A warm, friendly Heather welcome

We are delighted to share Heather, an historic boat, artistic refuge and home for over a century, laying on the ancient Broads Waterways of Norfolk.

It is our aim to preserve the distinctive character of Heather, enabling future generations to enjoy her charms. We welcome you to explore the houseboat and bountiful riverside beyond...

Andrew, Timothy and Christopher

13 November 2013

Where have all the flowers gone?

Heather was just one of a sizable fleet of craft hired from Turner's Boatyard in Horning. A number of boats bearing names of flowers survive from Turner's fleet. The botanical theme has a much deeper meaning, one rooted in grave days of war and linked to the George and Turner families, from Great Yarmouth and Horning respectively.

We are unsure of the reasoning behind the naming of Turner's fleet after flowers. Heather, symbolic of luck does appear to be a popular name for several local craft in the Edwardian era. Some houseboats are documented as being called Heather, however there is a more pivotal naval connection.

Nearly 300 small ships or corvettes were commissioned by the Royal Navy during world war two. Their primary purpose was to provide escorts to larger ships. Based on the shape of a whaling ship, it is believed they were christened 'corvettes' by Winston Churchill, borrowing the flower class identity from the navy's days of sail. Flower class corvettes (also Gladiolus class) became known affectionately as 'the shepherds of the sea' fulfilling a sterling front line service throughout the war. Heather is said to be named after the corvette HMS HEATHER, no K69, built in 1940 at the world famous Harland and Wolf Shipyard in Belfast.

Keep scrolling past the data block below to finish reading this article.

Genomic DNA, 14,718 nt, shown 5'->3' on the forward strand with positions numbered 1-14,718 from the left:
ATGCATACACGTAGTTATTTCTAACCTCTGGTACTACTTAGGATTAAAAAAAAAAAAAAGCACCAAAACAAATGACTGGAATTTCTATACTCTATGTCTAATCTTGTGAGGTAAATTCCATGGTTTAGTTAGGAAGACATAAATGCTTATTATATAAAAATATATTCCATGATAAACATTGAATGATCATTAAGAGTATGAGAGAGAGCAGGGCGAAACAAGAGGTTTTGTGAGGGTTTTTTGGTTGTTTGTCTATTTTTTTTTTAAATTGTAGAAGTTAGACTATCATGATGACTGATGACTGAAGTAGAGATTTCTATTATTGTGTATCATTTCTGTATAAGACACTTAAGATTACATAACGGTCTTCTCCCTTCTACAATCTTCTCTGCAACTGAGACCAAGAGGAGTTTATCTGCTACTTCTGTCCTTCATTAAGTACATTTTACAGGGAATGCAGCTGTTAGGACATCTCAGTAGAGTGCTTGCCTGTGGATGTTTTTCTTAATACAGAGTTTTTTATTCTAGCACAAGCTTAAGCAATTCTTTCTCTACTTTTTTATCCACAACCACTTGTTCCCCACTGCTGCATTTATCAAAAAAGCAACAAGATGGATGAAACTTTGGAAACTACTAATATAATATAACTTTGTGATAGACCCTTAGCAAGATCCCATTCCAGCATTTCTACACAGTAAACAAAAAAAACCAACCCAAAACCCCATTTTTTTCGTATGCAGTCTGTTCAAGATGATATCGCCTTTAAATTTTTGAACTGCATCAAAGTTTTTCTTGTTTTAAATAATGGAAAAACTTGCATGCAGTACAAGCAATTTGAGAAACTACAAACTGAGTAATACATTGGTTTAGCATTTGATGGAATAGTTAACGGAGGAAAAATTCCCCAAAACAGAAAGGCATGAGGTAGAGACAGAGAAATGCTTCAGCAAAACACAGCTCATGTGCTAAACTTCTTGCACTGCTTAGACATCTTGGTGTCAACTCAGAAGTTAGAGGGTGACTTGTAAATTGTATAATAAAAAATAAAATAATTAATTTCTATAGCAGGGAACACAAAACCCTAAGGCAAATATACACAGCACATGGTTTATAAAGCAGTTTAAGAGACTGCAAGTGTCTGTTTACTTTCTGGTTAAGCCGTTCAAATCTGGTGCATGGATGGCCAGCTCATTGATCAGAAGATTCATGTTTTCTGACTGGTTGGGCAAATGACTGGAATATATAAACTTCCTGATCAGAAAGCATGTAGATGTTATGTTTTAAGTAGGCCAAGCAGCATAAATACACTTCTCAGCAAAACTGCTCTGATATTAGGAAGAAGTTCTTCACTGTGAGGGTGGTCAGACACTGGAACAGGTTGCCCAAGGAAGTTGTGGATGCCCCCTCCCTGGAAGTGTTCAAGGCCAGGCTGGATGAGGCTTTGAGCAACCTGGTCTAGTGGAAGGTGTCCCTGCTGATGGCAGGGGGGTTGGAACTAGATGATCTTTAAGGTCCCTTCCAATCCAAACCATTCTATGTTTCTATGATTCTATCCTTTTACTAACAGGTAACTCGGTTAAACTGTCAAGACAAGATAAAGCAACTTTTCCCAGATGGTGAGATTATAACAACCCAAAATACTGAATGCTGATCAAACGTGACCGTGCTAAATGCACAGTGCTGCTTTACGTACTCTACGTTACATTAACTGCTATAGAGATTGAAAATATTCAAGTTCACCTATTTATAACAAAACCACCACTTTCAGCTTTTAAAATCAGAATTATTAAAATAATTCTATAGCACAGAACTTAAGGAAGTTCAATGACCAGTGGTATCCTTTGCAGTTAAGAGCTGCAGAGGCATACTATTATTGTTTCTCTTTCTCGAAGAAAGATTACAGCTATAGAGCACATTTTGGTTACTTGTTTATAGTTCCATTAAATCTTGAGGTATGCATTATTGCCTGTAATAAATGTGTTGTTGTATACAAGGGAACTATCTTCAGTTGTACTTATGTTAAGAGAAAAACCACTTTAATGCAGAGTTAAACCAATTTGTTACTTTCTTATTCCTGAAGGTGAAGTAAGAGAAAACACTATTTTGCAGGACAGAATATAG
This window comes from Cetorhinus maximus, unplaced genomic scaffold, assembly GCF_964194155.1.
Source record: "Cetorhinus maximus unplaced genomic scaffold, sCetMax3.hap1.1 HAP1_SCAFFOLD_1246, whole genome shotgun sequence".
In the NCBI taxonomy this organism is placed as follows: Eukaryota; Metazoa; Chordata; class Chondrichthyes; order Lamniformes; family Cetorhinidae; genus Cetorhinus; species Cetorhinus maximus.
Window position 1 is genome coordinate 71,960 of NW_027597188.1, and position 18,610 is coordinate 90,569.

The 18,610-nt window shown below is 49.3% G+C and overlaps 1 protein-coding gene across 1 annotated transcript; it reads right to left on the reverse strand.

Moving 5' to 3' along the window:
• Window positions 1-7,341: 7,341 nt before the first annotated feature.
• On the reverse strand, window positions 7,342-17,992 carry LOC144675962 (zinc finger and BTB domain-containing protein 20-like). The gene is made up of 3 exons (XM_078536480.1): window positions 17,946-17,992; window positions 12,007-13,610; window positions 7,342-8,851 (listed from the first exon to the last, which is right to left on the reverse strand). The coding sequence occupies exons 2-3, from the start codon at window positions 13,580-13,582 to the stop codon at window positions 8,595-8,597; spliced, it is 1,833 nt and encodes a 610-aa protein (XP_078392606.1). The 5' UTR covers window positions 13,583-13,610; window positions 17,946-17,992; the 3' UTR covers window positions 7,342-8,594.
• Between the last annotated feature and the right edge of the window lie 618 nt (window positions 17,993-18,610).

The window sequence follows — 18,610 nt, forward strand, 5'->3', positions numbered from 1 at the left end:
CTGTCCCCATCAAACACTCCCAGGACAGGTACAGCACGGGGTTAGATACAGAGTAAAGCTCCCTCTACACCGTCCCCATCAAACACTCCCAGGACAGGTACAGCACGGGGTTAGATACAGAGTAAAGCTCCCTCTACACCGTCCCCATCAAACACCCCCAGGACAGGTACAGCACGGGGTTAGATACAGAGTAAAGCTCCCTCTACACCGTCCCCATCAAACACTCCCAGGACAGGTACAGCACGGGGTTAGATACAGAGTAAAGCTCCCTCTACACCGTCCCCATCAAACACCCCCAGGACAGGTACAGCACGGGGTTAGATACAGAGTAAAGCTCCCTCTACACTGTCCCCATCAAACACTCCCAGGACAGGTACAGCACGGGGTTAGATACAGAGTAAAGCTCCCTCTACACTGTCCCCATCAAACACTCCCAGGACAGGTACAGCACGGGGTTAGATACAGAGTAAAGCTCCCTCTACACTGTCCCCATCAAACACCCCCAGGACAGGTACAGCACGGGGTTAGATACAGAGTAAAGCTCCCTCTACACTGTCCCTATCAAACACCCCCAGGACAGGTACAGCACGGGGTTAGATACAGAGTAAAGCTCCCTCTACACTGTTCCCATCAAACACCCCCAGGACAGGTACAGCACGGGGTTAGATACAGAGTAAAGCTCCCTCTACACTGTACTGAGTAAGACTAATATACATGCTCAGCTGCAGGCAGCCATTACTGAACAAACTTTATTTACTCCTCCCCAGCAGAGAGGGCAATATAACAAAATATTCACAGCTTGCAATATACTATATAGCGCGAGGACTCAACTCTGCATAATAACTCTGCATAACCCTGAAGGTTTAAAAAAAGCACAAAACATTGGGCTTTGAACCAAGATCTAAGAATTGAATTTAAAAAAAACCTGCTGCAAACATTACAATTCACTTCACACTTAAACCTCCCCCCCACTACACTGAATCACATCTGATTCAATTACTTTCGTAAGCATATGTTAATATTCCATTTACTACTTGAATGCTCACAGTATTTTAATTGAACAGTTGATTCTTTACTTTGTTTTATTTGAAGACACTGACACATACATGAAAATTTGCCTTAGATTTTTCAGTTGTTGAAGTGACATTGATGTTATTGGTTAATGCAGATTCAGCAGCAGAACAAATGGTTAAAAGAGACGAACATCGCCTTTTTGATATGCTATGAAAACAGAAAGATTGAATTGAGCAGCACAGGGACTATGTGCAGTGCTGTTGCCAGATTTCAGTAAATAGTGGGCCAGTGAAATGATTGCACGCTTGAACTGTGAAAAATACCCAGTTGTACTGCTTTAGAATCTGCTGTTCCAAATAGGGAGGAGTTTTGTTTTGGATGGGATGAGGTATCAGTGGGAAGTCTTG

Nicholas Montserrat wrote about his first hand experiences on board a corvette through the war in his immortal novel The Cruel Sea, published in 1951. A film made two years later captured the gritty and violent battles and more peaceful periods, making it one of the most definitive depictions of the conflict. When the war was over, many corvettes began new lives, some as yacht conversions. One sole surviving class member, HMCS Sackville is today open as a floating museum, now in Canada.

Next year is the centenary of the beginning of the Great War. Coincidentally, it is believed the original decked service boat, (converted ten years later into a pleasure houseboat), was built in the Netherlands sometime during world war one 1914 ~ 1918.

For further information about the Flower Class Corvettes, please see the website of the Association: www.fcca.demon.co.uk

Andrew, Chris

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King's Head Staithe, Hoveton, pictured from Wroxham public Parish Staithe